Federal prosecutors are asking a judge to unseal sentencing documents submitted by attorneys for four former executives of the only financial institution to be criminally charged in connection with the federal bank bailout program.
Former Wilmington Trust president Robert Harra Jr., chief credit officer William North, chief financial officer David Gibson and controller Kevyn Rakowski face sentencing next month for fraud, conspiracy and making false statements.
Prosecutors and defense attorneys have indicated in court filings that Harra and Gibson face 108 to 135 months in prison under sentencing guidelines, while North and Rakowski face 87 to 108 months behind bars.
In advance of the sentencing hearings, defense attorneys submitted memoranda and exhibits last week for the judge to consider before sentencing the defendants, but they filed them under seal.
Prosecutors argue that the defense has failed to overcome the presumption of public access to those documents.
"The exhibits in support of defendants' sentencing memoranda largely consist of letters to the court authored by third parties on behalf of defendants," prosecutors wrote in a court filing. "Defendant Harra, for example, attached over one hundred letters to his sentencing memorandum, including letters submitted by current public officials, former public officials, and other prominent Delawareans.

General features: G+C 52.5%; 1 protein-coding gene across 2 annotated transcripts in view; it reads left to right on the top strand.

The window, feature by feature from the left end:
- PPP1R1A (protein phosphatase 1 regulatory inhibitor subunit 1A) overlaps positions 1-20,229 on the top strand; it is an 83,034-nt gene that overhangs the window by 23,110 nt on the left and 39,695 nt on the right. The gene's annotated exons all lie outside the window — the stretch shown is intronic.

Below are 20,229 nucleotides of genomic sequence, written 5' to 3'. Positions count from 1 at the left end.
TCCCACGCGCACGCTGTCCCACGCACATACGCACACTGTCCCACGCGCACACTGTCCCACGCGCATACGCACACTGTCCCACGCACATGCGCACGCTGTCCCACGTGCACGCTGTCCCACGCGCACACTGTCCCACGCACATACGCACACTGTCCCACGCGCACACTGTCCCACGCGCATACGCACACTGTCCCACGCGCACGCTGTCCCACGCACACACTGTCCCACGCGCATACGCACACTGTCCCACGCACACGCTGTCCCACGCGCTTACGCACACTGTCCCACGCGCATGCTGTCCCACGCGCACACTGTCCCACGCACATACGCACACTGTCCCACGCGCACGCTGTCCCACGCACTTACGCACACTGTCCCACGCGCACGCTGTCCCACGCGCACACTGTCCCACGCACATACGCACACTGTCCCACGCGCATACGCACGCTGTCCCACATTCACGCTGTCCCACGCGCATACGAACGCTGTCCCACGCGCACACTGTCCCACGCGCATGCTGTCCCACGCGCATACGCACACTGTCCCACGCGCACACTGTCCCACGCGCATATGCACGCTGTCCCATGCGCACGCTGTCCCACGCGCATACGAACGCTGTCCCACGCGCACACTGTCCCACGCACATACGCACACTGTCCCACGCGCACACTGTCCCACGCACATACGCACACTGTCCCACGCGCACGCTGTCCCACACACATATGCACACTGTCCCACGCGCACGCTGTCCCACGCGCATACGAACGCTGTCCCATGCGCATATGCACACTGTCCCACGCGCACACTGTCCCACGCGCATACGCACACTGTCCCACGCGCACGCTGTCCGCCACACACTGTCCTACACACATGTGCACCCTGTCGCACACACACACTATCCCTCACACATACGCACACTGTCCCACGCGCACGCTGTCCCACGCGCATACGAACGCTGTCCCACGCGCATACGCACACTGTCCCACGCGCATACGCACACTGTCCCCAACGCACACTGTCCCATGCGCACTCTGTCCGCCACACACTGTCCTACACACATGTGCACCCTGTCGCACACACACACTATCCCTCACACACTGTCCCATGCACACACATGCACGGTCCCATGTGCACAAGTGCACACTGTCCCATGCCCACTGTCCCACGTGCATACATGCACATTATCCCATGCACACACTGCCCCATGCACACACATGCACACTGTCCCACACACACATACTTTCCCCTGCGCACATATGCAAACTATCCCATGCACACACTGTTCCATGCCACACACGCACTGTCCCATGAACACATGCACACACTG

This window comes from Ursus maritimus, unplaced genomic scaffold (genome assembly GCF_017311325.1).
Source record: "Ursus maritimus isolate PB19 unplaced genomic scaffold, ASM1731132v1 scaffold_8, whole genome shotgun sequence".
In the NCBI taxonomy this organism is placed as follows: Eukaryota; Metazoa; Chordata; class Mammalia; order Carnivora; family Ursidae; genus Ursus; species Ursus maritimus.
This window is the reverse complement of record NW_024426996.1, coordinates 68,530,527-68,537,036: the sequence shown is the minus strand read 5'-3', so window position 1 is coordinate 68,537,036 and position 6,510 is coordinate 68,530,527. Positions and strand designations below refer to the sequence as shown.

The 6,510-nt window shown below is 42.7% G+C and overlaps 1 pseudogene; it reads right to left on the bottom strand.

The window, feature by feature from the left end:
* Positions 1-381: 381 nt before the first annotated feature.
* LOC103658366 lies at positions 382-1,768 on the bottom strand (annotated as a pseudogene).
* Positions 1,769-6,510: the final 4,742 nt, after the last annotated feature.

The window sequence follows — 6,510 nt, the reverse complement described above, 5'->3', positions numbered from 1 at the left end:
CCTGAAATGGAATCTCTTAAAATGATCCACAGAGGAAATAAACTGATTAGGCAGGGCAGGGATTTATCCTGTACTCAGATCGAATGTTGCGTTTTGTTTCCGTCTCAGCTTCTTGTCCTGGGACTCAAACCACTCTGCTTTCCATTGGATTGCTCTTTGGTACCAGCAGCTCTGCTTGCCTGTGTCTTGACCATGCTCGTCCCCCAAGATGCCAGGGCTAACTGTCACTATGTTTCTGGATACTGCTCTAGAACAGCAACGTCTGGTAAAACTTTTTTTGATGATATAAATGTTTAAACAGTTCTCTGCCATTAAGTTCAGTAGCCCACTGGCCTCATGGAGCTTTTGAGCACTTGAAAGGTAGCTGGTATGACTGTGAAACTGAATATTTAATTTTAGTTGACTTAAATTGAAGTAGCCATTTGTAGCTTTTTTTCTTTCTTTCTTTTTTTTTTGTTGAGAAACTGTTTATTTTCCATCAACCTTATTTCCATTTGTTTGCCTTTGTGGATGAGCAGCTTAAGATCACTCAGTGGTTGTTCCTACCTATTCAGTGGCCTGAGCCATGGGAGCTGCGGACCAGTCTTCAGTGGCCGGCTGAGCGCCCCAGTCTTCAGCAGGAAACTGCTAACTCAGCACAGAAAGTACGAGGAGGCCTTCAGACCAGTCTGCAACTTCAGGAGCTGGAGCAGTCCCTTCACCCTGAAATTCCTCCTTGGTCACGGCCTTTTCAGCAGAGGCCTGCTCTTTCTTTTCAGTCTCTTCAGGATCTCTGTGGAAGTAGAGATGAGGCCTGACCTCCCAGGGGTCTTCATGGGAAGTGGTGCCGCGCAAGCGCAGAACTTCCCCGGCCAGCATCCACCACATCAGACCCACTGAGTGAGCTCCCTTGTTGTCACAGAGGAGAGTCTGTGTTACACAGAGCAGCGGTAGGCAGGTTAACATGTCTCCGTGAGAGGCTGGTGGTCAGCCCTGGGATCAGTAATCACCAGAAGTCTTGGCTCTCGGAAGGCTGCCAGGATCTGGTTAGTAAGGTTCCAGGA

"Defendants did not provide the court with any pre-filing basis justifying the need to file the sentencing memoranda or supporting exhibits under seal."
In a court filing Monday, Rakowski's attorney, Henry Klingeman, noted that the judge had not indicated a preference as to whether the materials should be filed under seal, or publicly with redactions.
"To the extent that the government is correct that the sentencing submissions contain material that should be available publicly, defense counsel requests an opportunity to meet and confer with the government to discuss redactions that may be appropriate," Klingeman wrote.
Klingeman also noted that Rakowski's sentencing memorandum includes sensitive personal information, including medical information, that ordinarily would be kept confidential.
"Additionally, each of the defendants memoranda attach sentencing character letters that in many cases were written by private citizens whose contact information should remain private," he suggested.
Prosecutors argue public access to presentencing documents helps ensure that the public has the opportunity to observe whether a defendant is being justly sentenced, especially when a judge, not a jury, is determining the sentence.
"The need for transparency is accentuated when, as here, a defendant relies on the community standing of current and former public officials to advocate for leniency," prosecutors noted.
A federal jury convicted the four former executives on all charges in May after a six-week trial.
Prosecutors alleged that in the wake of the 2008 financial crisis, the defendants misled regulators and investors about Wilmington Trust's massive amount of past-due commercial real estate loans before the bank was hastily sold in 2011. The century-old bank imploded despite receiving $330 million from the federal Troubled Asset Relief Program.
Defense attorneys argued that the "waiving" of millions of dollars in matured loans from reporting requirements for past due loans was appropriate because the loans were designated as current for interest and in the process of being extended.